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Lateralization of emotional prosody in the brain: an overview and synopsis on the impact of study design


Kotz, Sonja A; Meyer, Martin; Paulmann, Silke (2006). Lateralization of emotional prosody in the brain: an overview and synopsis on the impact of study design. Progress in Brain Research, 156:285-294.

Abstract

Recently, research on the lateralization of linguistic and nonlinguistic (emotional) prosody has experienced a revival. However, both neuroimaging and patient evidence do not draw a coherent picture substantiating right-hemispheric lateralization of prosody and emotional prosody in particular. The current overview summarizes positions and data on the lateralization of emotion and emotional prosodic processing in the brain and proposes that: (1) the realization of emotional prosodic processing in the brain is based on differentially lateralized subprocesses and (2) methodological factors can influence the lateralization of emotional prosody in neuroimaging investigations. Latter evidence reveals that emotional valence effects are strongly right lateralized in studies using compact blocked presentation of emotional stimuli. In contrast, data obtained from event-related studies are indicative of bilateral or left-accented lateralization of emotional prosodic valence. These findings suggest a strong interaction between language and emotional prosodic processing.

Abstract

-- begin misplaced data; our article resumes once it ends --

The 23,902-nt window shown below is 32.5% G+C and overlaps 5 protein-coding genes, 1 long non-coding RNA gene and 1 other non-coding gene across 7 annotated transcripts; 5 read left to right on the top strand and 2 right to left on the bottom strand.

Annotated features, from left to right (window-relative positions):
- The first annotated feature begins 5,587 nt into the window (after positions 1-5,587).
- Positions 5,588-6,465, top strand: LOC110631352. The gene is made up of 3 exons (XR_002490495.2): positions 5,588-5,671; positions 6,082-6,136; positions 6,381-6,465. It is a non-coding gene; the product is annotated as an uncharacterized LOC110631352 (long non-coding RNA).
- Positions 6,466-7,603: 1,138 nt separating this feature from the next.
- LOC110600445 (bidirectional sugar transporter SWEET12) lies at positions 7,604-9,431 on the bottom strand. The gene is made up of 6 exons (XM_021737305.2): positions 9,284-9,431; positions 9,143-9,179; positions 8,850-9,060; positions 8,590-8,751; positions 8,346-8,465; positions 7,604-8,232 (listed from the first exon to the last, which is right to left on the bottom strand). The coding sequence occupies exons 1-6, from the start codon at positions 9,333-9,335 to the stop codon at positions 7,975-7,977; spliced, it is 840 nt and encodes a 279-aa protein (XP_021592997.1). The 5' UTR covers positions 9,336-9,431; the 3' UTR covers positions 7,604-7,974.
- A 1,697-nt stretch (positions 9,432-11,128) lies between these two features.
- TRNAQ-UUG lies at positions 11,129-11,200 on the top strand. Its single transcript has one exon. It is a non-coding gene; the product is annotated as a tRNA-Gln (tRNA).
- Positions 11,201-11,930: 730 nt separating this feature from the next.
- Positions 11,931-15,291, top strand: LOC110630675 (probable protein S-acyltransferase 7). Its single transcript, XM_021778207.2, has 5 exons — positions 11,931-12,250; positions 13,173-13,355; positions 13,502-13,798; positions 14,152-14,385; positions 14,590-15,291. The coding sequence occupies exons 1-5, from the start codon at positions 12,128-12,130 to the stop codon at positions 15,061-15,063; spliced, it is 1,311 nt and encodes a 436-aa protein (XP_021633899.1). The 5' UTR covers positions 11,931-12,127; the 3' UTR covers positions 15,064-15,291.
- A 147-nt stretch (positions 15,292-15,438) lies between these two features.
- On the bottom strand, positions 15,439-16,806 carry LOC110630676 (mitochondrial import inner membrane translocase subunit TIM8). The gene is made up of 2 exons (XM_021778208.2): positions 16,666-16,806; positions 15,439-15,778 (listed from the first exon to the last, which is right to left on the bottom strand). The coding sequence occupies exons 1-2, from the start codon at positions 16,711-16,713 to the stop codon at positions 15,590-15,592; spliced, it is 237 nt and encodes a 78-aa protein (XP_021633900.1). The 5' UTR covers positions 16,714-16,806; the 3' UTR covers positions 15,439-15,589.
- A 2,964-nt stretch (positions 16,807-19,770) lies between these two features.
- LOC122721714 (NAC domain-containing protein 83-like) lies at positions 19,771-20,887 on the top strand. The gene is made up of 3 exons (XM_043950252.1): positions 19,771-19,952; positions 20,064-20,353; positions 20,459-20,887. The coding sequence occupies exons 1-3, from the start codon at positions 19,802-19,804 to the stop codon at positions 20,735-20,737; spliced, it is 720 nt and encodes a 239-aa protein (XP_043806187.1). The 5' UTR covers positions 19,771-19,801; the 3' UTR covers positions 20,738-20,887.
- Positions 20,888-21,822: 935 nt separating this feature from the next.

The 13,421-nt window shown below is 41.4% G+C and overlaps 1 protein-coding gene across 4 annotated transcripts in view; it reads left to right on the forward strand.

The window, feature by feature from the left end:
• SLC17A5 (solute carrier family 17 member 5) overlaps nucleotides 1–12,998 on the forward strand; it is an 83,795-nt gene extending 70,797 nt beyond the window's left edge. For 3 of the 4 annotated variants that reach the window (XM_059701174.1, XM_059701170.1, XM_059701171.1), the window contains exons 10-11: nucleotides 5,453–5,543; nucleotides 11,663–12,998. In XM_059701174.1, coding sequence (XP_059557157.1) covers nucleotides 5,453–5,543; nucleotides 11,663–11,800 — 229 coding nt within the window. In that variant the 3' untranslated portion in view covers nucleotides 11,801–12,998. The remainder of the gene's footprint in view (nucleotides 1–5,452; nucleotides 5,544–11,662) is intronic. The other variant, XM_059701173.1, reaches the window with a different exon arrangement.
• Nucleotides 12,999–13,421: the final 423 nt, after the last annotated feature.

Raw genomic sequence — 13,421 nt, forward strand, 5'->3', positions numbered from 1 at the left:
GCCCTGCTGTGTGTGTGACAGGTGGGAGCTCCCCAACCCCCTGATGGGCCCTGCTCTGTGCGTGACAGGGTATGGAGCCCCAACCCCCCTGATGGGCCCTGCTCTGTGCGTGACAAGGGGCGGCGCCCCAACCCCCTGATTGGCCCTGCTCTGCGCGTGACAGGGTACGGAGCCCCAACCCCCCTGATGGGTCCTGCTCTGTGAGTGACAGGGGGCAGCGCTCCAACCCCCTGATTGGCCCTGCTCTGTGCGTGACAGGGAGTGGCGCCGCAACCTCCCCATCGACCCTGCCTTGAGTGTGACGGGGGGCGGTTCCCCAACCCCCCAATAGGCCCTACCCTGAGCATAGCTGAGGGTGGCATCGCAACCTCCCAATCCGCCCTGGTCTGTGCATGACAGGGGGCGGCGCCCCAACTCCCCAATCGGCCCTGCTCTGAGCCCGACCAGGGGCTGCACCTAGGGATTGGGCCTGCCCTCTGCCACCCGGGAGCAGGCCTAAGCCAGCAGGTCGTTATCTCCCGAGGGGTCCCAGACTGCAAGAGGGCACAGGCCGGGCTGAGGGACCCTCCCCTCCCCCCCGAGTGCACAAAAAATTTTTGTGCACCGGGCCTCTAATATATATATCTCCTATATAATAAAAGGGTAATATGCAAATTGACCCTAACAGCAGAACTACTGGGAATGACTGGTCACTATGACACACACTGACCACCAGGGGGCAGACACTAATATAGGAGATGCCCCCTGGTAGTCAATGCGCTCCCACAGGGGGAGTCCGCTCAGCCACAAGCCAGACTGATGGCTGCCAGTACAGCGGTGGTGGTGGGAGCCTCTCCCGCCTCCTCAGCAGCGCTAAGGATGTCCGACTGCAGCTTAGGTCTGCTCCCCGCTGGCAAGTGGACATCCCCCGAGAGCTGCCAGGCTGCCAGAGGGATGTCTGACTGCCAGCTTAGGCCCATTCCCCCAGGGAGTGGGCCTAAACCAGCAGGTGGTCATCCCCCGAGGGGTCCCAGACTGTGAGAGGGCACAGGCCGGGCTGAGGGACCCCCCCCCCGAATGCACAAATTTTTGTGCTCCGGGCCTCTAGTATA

Recently, research on the lateralization of linguistic and nonlinguistic (emotional) prosody has experienced a revival. However, both neuroimaging and patient evidence do not draw a coherent picture substantiating right-hemispheric lateralization of prosody and emotional prosody in particular. The current overview summarizes positions and data on the lateralization of emotion and emotional prosodic processing in the brain and proposes that: (1) the realization of emotional prosodic processing in the brain is based on differentially lateralized subprocesses and (2) methodological factors can influence the lateralization of emotional prosody in neuroimaging investigations. Latter evidence reveals that emotional valence effects are strongly right lateralized in studies using compact blocked presentation of emotional stimuli. In contrast, data obtained from event-related studies are indicative of bilateral or left-accented lateralization of emotional prosodic valence. These findings suggest a strong interaction between language and emotional prosodic processing.

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Additional indexing

Item Type:Journal Article, refereed, original work
Communities & Collections:06 Faculty of Arts > Institute of Psychology
Dewey Decimal Classification:150 Psychology
Language:English
Date:2006
Deposited On:29 Apr 2013 13:45
Last Modified:05 Apr 2016 16:45
Publisher:Elsevier
ISSN:0079-6123
Publisher DOI:https://doi.org/10.1016/S0079-6123(06)56015-7
PubMed ID:17015086

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